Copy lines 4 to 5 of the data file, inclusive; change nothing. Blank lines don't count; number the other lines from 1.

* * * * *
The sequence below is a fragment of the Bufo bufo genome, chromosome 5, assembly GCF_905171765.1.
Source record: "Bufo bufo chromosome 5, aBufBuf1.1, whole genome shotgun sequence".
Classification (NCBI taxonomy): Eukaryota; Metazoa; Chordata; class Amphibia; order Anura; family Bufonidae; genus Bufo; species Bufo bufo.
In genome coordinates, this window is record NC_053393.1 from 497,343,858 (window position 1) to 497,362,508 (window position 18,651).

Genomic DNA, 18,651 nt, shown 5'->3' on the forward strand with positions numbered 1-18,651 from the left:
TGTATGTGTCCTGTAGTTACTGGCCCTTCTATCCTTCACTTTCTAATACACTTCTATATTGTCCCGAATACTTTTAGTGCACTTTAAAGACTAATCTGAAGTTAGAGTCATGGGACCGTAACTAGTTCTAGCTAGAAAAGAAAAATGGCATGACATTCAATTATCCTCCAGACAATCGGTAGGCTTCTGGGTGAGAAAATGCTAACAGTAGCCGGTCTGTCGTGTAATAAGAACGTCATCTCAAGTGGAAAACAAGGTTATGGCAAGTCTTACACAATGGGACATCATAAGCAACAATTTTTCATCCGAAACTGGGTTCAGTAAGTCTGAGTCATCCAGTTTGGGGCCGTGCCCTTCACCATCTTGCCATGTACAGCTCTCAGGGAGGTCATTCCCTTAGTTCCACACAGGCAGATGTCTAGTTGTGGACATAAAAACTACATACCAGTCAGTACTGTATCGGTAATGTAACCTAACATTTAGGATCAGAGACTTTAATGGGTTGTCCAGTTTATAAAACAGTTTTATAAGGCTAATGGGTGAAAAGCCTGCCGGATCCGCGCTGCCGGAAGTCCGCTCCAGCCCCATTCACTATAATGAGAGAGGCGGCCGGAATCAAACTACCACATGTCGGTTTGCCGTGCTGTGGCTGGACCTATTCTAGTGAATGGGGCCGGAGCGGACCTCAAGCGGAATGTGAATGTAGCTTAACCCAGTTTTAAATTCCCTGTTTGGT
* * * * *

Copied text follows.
In genome coordinates, this window is record NC_053393.1 from 497,343,858 (window position 1) to 497,362,508 (window position 18,651).

Genomic DNA, 18,651 nt, shown 5'->3' on the forward strand with positions numbered 1-18,651 from the left: